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A Change of Heart

By David Ronayne

Groggily he rose to the console. His head swam, as all the molecules in his body tried to swim off in several directions at once. The unnerving feeling something was slipping into your mind and trying it on for size, and the horrifying realisation that it was you. His nerve endings screamed, as he steadied himself on the console, and glanced down at his fingernails. Well, at least that was an improvement. Regeneration was always like this, provided you were lucky of course. He screwed up his eyes, trying to focus on the opposite wall. Should soon have the physiology sorted out then, hopefully, the mind would soon follow.

He staggered over to the mirror that stood in the nearby room, limbs slowly, protestingly beginning to respond to the commands from the shattered mind. Now that WAS better. A bit taller than before, but also thin and slight. Slightly haggard features, lending themselves to a gaunt look, perhaps not as stylish as before, but it definitely could be much, much worse. Shame about the nose though. The inspection stopped short at the gaping, bloodied hole in the square through the centre of his dusty, dark, tunic. He turned to the wardrobe room, thankful that they hadn't hit anything vital.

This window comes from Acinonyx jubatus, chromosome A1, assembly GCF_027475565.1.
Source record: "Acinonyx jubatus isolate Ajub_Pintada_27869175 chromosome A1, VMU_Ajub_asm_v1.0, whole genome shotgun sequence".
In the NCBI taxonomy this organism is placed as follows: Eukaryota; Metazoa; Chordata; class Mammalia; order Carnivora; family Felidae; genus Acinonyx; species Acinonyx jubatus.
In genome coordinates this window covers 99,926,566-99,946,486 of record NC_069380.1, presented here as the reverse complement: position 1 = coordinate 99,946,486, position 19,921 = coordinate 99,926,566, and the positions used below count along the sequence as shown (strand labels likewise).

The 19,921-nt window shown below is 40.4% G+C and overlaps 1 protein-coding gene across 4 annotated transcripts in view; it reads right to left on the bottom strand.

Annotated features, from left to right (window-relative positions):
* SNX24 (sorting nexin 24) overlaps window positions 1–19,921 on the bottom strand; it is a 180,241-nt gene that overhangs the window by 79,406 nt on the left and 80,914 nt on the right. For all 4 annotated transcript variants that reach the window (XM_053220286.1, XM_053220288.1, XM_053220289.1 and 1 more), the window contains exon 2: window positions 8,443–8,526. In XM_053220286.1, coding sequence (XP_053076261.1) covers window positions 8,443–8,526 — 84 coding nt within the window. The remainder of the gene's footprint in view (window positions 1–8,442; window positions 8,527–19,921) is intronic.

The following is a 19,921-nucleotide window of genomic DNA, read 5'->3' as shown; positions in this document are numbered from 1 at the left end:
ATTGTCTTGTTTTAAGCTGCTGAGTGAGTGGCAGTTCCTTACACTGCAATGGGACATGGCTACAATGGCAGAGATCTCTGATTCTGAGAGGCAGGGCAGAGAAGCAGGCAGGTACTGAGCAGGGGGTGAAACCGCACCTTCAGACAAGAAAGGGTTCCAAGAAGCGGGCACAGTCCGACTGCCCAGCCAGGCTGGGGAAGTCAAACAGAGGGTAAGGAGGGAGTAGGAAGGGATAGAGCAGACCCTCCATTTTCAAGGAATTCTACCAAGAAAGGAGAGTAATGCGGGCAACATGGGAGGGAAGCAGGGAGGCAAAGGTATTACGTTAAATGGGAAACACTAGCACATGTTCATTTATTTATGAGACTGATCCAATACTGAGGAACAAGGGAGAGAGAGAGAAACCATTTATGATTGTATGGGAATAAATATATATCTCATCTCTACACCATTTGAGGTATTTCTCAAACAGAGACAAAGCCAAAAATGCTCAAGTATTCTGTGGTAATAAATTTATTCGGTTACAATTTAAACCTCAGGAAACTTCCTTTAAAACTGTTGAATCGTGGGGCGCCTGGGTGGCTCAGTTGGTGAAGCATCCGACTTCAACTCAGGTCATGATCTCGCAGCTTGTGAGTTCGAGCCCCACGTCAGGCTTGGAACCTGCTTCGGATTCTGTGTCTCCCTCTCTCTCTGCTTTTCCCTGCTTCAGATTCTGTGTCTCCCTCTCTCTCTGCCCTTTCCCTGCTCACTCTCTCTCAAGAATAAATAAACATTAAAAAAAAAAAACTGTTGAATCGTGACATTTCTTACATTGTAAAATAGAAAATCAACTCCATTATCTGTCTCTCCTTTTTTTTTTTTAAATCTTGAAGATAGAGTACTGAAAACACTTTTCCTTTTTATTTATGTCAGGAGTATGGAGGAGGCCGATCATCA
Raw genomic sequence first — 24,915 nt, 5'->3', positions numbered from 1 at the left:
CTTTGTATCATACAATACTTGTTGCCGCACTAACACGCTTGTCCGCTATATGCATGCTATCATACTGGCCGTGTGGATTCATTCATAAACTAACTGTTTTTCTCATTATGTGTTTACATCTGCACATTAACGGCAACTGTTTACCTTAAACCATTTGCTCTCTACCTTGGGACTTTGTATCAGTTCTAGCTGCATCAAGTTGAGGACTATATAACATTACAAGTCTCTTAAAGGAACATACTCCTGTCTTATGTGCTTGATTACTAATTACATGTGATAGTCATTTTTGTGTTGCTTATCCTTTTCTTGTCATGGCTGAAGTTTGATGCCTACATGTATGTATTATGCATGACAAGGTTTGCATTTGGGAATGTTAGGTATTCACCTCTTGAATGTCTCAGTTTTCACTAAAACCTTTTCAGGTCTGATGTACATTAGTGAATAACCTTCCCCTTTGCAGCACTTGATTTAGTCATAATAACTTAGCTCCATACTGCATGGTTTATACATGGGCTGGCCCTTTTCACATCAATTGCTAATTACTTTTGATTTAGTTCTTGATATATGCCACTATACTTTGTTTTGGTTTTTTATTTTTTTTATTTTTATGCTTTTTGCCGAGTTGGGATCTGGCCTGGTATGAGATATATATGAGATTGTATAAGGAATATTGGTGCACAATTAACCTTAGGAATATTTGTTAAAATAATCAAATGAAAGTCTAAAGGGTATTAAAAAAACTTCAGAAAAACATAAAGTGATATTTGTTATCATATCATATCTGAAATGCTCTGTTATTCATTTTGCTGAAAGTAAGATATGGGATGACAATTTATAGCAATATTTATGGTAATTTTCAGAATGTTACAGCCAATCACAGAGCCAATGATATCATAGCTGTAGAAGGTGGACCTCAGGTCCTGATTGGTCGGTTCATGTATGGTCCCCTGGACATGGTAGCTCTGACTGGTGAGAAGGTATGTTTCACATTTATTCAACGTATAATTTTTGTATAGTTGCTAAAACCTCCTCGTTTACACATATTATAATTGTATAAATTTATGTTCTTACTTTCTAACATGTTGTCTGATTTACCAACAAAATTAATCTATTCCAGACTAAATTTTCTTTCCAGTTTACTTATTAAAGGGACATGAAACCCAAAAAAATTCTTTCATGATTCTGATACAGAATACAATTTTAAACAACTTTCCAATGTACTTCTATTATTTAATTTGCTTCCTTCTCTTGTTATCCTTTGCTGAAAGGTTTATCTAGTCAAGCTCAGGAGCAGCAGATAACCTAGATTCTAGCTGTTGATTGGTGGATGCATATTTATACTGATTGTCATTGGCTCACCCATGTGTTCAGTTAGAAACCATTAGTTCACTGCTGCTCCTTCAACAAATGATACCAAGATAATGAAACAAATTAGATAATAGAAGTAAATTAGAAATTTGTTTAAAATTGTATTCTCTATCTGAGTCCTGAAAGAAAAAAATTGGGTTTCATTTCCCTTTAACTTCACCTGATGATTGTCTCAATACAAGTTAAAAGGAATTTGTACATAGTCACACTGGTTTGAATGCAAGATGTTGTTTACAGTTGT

The ship was surprisingly quiet as he changed. Something irked him about the silence, which was strange, as there had been no one else on the ship for... well... a long time. That's one of the problems of regeneration, if you hadn't forgotten about it, your attitude towards it may have completely changed. He checked his attire in the mirror. The black blazer seemed a little tight fitting about the shoulders, but it seemed to go well with the loose T-shirt and the tan and green stove pipe trousers. He paused. Perhaps he should take someone on board. He hadn't really thought about it before. His previous incarnation hadn't really been the hospitable type, but attitudes change with time, and with regenerations this was even more the case. He allowed himself a smile as he plotted in a course, and then went for a lie down, as he could feel a headache coming on.

Mika Shreg was a simple farmer; perhaps a little to simple for his own good, but strong and well meaning, and above all, hospitable, especially to travellers. The tall, thin figure caught in the storm proved no exception. In return the visitor told him tales of distant worlds and times, adventures through the continuum of the universe, contrasting the bleakness on Kemsiz IV, truly a tiresome little world.

‘You could join me,’ the traveller suggested conspiratorially.

Mika thought about this briefly. ‘But sir, I don't even know who you are, and how should I pay for my fare?’

The visitor leaned forward in this chair, the candle light reflecting in his wide staring eyes, which seemed to engulf the young man. ‘I am the Master, and you will obey me.’

This item appeared in TSV 39 (May 1994).

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